In consumers' minds, LAPID household stoneware pieces embodied a particularly Israeli aesthetic—despite the fact that most of the designs were inspired by (sometimes copied from) Scandinavian pottery. There were regional influences of course—archeological finds, desert colors, images of Arab women holding pots on their heads, etc.—and product lines were often given local geographical names: e.g., Ein Gedi, Negev, and Carmel. But if LAPID was less essentially Israeli than was generally imagined, its popularity was undeniable. Its heyday spanned the 1960s and ’70s, and a couple who got married in Israel in those days would have undoubtedly received a LAPID dinnerware set as a wedding present. Israeli kitchen cupboards were full of LAPID in the second half of the 20th century—and many of them still are.

In the late '60s LAPID's marketing manager Dan Eyal took advantage of CEO Joseph Givol's acquaintances with many of the nation's bigwigs. He approached Lily Sharon, the wife of Ariel Sharon—at the time a high commander in the army—knowing that she hosted frequent garden parties. He offered to supply all the dishes she needed for the affairs, telling her to put everything unwashed in a box at the end of the event for collection the next morning. All she had to do in exchange was to let anyone who asked know that the dishes were from LAPID. Ruth Dayan, the first wife of Moshe Dayan, then Israel’s minister of defense, got a similar deal.

Another marketing tack involved the workers’ committees of the Histadrut who bought LAPID products for their members as holiday gifts. Employees of huge companies like Egged Transportation, Israel Aerospace Industries, and of course Koor, all received LAPID for Rosh Hashanah. Prior to the dramatic shift in Israeli politics that occurred with the 1977 election (that ended a near 30-year rule of the left) the Histadrut was one of Israel's premier institutions; it only stands to reason that so many in Israel were eating off LAPID plates.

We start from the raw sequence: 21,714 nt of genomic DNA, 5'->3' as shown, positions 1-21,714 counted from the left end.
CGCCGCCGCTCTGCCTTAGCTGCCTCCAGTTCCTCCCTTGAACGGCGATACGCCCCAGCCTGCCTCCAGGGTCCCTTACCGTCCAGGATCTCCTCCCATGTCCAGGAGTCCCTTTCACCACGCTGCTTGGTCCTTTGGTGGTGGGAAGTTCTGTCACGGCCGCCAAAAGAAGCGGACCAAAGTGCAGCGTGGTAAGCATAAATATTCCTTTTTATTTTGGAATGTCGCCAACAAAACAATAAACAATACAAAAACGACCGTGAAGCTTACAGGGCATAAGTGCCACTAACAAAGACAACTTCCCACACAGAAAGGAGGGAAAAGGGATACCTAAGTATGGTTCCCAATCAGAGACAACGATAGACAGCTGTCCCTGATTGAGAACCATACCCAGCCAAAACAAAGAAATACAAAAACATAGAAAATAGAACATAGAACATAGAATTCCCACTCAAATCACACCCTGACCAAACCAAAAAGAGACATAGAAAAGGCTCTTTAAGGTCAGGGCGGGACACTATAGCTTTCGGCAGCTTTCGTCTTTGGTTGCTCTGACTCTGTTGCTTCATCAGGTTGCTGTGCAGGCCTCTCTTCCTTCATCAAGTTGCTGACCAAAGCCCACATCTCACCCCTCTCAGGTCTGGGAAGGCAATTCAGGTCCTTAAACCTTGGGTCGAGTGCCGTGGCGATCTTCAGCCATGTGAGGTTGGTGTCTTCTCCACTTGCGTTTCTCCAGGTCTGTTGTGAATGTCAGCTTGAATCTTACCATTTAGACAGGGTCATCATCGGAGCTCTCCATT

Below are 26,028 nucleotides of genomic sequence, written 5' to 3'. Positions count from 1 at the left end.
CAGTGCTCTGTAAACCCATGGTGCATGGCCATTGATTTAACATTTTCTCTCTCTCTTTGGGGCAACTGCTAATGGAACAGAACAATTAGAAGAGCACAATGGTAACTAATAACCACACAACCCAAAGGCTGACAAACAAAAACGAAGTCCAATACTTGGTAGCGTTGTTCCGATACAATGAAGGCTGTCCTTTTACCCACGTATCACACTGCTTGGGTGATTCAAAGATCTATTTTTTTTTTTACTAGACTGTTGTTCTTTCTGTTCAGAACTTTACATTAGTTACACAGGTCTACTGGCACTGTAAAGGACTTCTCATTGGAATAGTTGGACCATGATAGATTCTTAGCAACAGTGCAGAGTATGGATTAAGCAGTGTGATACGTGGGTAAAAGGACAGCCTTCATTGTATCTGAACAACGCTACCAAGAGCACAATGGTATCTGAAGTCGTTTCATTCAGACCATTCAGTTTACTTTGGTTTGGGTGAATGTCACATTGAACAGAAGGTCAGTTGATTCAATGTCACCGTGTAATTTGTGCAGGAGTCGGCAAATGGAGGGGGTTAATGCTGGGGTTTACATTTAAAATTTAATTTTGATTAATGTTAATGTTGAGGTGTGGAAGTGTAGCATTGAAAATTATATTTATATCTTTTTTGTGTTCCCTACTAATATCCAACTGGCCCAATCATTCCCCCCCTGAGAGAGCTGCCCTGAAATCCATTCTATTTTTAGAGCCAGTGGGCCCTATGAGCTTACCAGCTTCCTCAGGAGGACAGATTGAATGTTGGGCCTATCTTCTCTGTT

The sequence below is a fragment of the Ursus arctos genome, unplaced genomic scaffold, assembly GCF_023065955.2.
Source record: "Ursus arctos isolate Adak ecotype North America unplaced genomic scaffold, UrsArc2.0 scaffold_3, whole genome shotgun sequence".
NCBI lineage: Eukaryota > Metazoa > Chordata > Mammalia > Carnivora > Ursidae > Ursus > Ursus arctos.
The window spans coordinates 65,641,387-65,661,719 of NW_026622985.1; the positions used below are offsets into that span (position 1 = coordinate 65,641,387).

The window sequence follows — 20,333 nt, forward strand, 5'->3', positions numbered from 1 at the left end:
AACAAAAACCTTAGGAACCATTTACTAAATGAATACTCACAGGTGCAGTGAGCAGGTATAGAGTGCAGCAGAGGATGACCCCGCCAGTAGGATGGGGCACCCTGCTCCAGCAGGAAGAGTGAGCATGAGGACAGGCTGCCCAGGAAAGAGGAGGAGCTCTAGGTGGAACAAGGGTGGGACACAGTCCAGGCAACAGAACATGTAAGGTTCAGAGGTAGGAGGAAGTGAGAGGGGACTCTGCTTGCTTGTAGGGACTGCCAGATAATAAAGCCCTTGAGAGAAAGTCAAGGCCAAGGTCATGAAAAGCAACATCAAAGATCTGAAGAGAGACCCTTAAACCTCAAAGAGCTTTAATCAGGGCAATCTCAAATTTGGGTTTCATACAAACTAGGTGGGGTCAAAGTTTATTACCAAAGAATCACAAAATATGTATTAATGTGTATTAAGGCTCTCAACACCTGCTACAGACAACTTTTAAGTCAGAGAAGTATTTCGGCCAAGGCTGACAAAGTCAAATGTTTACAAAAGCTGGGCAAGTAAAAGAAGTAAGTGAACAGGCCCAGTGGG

By the 1970s LAPID tableware was being mass-produced—although most of it was still hand-painted. In spite of its having infiltrated nearly every household in the country by this time, it was still seen as prestigious. However, LAPID started to decline in the 1980s—first artistically and then financially. Israel's government was opening up the country for imports, and trade was liberalizing. People started opting for lighter and cheaper dishes from overseas rather than LAPID’s relatively heavy and expensive tableware, even though it was of higher quality and lead-free. Local industry was unprotected from the encroachment of globalization; one Israeli ceramics factory after the next was shuttered. The value of the firms' real estate so outstripped that of their factories and production potential that all hope for new designs that might adapt to changing consumer taste was forgotten. Struggles with debt and repeated threats of liquidation finally forced the hand of parent company Koor: LAPID closed its doors in 1990 after 47 years in operation.



Design Period – 1960s


Production Period – 1960s

Origin – ISRAEL


Materials – CERAMIC




Condition – Very good vintage condition; without defects, but showing slight traces of use.

Dimensions – 8" DIAM. × 22" H

Quantity Available – 0